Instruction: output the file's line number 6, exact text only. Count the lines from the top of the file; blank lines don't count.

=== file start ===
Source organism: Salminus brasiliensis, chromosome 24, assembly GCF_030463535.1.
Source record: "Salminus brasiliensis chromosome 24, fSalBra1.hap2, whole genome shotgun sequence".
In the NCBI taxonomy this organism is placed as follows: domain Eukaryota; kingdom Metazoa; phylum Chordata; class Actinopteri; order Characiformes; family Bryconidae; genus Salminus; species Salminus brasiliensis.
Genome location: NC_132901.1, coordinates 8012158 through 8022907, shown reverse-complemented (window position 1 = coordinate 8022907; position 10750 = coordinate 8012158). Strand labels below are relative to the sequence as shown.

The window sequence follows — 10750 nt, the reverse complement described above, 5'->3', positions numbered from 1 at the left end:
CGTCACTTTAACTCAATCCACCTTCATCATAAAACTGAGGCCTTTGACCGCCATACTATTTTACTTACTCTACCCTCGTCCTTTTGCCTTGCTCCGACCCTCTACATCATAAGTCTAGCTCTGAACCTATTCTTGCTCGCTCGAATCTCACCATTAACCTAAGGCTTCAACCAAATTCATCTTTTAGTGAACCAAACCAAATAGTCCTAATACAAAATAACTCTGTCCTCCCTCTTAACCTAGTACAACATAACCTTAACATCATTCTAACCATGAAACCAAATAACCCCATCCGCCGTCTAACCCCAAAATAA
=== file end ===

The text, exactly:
CGTCACTTTAACTCAATCCACCTTCATCATAAAACTGAGGCCTTTGACCGCCATACTATTTTACTTACTCTACCCTCGTCCTTTTGCCTTGCTCCGACCCTCTACATCATAAGTCTAGCTCTGAACCTATTCTTGCTCGCTCGAATCTCACCATTAACCTAAGGCTTCAACCAAATTCATCTTTTAGTGAACCAAACCAAATAGTCCTAATACAAAATAACTCTGTCCTCCCTCTTAACCTAGTACAACATAACCTTAACATCATTCTAACCATGAAACCAAATAACCCCATCCGCCGTCTAACCCCAAAATAA